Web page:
About half of my work is film, and while I don't expect black and white film to completely disappear from the market during my lifetime, lately I have been experimenting more with creating the type of black and white images I love with my digital equipment.
Creating a pleasing black and white print is not as simple as setting your digital camera on gray scale or desaturating your jpg images in Photoshop.
Both of those techniques usually yield images that are flat and unappealing.
When creating black and white images with your digital camera, it's best to think of the image captured by your camera as just a starting point, like film negatives.
It's also best to save the images in RAW format, not jpg, to give yourself the maximum latittude in adjusting the image overall, but that's another discussion.
My image this week was shot digitally and color corrected in Photoshop's RAW program.
Afterwards, I opened the photo in Photoshop and used the black and white dialoge box. I chose the built-in High Contrast Red filter. Then I further adjusted the image with Curves to create some additional contrast.
The original color image is shown below. The preference for color or black and white images is emotional. I prefer black and white in most cases.
Sunday, April 20, 2008
Saturday, April 19, 2008
Over the last two weeks I have replaced two galleries on my website. This image is from the gallery I added last Sunday, called "coupling".
If you frequent this blog, you have seen other photographs of these models.
This particular photograph was shot with Ilford black and white infrared film, scanned into Photoshop from the negative, then taken through the Orton effect steps I have experimented with on other images in this blog.
All the images in the new gallery were processed the same way.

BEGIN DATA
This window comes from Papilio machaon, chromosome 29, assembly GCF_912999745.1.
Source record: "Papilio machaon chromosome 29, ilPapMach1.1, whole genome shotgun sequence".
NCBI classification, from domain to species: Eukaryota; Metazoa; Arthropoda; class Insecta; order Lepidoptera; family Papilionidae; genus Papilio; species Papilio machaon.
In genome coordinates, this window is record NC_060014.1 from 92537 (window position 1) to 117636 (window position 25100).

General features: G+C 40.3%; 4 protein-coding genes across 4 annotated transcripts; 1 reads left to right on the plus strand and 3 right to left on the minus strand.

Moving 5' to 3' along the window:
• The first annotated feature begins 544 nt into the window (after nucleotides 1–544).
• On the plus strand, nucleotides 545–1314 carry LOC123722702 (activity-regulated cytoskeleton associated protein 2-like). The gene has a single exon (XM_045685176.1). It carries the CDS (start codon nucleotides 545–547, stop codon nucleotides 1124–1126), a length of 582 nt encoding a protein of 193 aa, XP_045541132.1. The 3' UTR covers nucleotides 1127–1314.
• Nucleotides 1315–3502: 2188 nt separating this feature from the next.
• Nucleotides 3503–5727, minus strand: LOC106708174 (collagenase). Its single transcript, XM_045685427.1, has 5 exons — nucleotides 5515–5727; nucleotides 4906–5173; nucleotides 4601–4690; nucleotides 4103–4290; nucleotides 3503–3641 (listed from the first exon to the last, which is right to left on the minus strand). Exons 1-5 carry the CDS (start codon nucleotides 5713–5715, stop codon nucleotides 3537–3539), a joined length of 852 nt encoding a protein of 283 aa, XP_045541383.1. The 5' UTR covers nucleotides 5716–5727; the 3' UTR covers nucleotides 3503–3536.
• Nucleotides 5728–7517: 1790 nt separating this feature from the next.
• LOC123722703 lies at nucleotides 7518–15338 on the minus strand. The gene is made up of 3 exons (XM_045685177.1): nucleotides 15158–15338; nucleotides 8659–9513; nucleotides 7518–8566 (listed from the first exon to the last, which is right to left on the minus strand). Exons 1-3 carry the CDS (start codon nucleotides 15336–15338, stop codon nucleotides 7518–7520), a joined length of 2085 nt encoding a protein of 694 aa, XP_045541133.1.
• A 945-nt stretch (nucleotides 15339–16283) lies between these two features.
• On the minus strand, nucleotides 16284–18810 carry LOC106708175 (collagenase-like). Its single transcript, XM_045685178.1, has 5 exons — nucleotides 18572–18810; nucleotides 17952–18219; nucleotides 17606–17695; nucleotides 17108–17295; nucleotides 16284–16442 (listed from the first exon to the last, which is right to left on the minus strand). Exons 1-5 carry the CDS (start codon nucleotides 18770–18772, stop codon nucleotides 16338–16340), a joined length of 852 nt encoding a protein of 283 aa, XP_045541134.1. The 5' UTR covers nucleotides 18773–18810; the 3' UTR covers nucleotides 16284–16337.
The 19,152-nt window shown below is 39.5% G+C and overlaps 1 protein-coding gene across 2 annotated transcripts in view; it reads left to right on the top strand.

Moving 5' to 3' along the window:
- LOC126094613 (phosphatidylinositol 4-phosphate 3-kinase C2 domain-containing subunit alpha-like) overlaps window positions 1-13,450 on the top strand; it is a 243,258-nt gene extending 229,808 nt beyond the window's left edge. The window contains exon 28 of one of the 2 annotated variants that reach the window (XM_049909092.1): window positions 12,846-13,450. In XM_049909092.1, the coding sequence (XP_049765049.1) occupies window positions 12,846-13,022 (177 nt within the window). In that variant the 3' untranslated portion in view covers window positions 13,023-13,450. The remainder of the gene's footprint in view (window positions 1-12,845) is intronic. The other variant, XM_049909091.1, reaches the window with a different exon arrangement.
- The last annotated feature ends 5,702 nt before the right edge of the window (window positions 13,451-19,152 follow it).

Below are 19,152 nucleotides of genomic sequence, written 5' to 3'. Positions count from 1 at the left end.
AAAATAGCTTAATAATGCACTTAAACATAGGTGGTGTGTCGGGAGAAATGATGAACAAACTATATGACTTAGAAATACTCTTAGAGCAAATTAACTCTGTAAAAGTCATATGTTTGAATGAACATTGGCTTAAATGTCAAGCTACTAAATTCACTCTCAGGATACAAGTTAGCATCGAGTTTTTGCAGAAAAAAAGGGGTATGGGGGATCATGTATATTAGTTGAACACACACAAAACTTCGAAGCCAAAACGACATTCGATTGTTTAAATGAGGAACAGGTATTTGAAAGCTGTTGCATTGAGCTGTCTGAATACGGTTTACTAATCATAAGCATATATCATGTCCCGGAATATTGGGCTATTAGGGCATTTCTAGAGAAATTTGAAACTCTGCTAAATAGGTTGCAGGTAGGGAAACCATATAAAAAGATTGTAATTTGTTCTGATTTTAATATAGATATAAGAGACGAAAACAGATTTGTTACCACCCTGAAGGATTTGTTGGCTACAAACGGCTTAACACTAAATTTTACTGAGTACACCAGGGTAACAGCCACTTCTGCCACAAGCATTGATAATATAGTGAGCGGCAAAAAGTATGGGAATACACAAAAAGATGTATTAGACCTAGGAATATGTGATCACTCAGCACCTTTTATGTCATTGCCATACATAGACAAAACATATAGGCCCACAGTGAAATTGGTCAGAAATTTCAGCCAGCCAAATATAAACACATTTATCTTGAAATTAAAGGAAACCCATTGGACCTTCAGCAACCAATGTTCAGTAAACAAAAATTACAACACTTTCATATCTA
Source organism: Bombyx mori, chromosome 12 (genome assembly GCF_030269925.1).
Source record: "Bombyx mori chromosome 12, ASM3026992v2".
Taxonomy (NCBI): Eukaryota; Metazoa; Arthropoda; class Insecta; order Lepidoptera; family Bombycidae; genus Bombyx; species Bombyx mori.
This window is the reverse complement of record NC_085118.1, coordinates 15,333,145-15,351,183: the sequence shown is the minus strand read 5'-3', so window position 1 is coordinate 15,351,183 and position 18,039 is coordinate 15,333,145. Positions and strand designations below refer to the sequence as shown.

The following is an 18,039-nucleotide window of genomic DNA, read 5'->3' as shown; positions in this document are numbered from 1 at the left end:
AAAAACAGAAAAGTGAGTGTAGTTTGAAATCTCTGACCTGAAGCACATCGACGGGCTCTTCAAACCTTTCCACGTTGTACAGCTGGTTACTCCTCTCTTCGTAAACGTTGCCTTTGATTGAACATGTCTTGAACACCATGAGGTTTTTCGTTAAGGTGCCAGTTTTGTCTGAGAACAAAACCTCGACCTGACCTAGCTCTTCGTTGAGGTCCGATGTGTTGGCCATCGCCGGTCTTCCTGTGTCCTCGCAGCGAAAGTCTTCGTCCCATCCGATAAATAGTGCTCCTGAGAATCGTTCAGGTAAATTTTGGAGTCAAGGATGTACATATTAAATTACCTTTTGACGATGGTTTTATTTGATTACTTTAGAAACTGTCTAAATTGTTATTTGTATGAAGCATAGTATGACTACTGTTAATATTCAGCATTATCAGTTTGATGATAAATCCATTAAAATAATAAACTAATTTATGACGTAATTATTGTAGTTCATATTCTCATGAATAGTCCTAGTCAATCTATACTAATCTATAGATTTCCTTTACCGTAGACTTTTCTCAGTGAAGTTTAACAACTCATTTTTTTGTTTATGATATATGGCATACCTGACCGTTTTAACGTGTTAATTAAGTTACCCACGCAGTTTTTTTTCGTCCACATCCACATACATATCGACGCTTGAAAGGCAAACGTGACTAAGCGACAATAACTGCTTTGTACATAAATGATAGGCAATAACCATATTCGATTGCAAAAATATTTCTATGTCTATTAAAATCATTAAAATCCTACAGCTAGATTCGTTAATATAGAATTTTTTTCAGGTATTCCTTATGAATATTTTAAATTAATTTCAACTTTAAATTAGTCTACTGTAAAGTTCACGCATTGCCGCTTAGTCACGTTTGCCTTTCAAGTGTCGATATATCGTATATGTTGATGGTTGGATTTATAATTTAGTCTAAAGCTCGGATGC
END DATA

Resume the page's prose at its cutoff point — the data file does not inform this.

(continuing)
Sunday, April 13, 2008
This weekend I have been experimenting with HDR photography. If you are interested in looking at other HDR images, there are dozens of sites that feature them. This one http://www.smashingmagazine.com/2008/03/10/35-fantastic-hdr-pictures/ provides some excellent examples. It also provides links to other sites that explain what HDR images are and how to create HDR images using Photoshop.
In layman's terms an HDR image is a merger of two or more separate photographs of the same subject, usually taken with a tripod. They work best when photographing objects that do not move, such as buildings. The separate images are shot with different exposures. For example you might shoot one lighter than normal, one normal and one darker than normal. Merging three such images together allows one to create an image with detail in the shadows and highlights as well as the mid range.
By way of illustration, if you have ever taken a picture of a room inside a house on a sunny day, you realize that you can either expose for the daylight scene outside the window, in which case the room is dark, or you can expose for the room, in which case the scene outside the window is almost completely white. This is because film and digital sensors have a limited range of perception. The human eye can perceive both the inside and the outside, but the equipment we use cannot.
Photoshop will merge two, three, four, or more images of different exposures to produce one image that shows detail in the highlights as well as the shadows.